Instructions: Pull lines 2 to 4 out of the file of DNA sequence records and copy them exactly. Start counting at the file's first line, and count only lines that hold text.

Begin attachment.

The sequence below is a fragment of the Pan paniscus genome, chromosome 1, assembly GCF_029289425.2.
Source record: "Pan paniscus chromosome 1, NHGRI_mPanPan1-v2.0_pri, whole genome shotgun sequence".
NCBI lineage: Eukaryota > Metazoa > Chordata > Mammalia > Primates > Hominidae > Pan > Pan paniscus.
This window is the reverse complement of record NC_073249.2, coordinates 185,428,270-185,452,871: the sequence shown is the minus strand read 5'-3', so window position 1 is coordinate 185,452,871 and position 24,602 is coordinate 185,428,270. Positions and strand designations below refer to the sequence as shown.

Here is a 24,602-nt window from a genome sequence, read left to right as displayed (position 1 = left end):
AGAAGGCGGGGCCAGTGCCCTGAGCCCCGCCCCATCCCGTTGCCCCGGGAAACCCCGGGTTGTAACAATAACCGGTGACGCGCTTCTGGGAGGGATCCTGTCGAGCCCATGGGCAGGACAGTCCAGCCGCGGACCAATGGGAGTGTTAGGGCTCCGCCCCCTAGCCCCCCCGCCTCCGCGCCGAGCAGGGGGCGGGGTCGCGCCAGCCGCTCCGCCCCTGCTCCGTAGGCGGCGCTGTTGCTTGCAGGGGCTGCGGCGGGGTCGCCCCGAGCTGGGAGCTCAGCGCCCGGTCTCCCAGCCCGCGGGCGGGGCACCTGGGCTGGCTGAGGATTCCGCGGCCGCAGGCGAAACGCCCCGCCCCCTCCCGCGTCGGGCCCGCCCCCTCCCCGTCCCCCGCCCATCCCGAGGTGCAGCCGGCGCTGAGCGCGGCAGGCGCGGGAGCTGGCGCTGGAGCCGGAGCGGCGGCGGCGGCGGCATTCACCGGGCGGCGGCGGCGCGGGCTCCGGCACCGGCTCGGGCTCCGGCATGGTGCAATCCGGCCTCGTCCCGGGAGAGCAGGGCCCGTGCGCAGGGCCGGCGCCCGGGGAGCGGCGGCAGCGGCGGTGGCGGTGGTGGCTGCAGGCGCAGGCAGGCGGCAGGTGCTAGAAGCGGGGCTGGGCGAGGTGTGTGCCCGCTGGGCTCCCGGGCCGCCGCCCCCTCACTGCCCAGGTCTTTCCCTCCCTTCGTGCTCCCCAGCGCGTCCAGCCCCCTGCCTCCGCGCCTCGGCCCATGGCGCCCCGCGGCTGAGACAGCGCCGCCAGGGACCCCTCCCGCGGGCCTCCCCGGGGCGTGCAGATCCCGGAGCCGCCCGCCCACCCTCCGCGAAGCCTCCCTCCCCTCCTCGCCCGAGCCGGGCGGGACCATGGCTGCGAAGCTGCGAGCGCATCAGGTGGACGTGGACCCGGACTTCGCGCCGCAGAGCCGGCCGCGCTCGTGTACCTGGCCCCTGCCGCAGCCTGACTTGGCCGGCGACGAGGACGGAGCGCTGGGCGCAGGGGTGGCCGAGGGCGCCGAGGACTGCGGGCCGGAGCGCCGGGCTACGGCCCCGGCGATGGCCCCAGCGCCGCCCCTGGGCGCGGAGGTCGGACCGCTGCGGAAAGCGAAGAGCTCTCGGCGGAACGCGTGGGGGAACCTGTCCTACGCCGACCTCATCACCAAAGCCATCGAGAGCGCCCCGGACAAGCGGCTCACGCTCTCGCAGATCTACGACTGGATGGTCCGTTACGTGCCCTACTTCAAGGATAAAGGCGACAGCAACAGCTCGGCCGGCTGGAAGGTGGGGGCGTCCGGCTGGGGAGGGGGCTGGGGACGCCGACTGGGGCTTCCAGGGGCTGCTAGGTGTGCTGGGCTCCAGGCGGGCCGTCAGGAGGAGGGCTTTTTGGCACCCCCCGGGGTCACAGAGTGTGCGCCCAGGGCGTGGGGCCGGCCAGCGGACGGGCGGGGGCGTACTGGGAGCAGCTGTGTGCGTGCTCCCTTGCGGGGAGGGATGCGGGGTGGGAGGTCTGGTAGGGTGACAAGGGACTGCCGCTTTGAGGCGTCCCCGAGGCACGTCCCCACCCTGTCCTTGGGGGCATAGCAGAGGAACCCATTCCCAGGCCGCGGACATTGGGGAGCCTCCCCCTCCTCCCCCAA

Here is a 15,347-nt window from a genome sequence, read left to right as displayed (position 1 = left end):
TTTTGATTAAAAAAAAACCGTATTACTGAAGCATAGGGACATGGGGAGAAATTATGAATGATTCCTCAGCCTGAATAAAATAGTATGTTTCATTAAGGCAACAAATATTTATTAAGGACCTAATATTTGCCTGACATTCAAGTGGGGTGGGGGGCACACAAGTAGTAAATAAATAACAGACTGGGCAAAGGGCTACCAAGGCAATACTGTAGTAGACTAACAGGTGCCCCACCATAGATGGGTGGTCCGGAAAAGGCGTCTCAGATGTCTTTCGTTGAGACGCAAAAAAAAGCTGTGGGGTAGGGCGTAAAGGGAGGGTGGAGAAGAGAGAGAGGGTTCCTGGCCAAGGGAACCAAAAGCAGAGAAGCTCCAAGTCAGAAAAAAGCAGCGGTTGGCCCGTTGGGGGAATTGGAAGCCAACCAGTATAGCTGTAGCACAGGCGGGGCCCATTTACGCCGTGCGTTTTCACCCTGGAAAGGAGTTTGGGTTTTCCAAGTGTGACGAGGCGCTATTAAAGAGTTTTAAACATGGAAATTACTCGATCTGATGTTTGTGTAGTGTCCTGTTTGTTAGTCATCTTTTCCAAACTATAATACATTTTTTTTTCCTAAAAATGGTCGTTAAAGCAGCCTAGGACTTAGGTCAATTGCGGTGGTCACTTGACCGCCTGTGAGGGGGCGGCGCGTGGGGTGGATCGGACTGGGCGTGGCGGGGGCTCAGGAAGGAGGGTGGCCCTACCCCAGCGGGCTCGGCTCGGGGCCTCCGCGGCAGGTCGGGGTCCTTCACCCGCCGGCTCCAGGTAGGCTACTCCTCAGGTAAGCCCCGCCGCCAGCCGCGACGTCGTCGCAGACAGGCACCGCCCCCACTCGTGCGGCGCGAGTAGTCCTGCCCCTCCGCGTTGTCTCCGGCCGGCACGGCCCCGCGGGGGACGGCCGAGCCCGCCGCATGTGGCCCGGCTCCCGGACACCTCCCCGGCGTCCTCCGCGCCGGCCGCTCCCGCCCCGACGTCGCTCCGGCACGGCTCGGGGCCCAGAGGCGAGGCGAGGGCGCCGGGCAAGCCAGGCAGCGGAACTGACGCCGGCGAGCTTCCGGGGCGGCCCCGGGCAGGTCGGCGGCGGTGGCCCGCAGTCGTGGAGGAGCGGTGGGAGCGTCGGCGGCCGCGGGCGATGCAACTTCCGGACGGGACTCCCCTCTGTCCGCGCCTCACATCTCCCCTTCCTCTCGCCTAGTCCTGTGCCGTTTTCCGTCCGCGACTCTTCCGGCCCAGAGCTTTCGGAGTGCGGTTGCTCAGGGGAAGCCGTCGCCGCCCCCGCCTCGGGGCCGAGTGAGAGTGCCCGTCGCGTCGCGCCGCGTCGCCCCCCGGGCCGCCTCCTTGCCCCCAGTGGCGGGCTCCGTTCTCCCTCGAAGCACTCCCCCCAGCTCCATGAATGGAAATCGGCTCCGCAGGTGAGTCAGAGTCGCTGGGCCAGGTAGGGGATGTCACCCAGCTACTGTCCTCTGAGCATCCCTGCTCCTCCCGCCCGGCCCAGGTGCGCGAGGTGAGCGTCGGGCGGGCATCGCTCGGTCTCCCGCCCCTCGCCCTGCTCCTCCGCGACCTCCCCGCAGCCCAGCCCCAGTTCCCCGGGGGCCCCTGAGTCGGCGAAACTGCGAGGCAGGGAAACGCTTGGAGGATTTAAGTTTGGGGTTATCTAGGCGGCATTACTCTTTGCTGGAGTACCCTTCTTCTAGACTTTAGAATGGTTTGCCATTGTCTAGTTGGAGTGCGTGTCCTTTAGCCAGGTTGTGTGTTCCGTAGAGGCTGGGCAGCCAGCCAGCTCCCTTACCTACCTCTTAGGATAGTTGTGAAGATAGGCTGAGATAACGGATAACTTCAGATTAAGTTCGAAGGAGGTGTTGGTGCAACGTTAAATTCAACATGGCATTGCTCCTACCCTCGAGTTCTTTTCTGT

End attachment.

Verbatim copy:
Source record: "Pan paniscus chromosome 1, NHGRI_mPanPan1-v2.0_pri, whole genome shotgun sequence".
NCBI lineage: Eukaryota > Metazoa > Chordata > Mammalia > Primates > Hominidae > Pan > Pan paniscus.
This window is the reverse complement of record NC_073249.2, coordinates 185,428,270-185,452,871: the sequence shown is the minus strand read 5'-3', so window position 1 is coordinate 185,452,871 and position 24,602 is coordinate 185,428,270. Positions and strand designations below refer to the sequence as shown.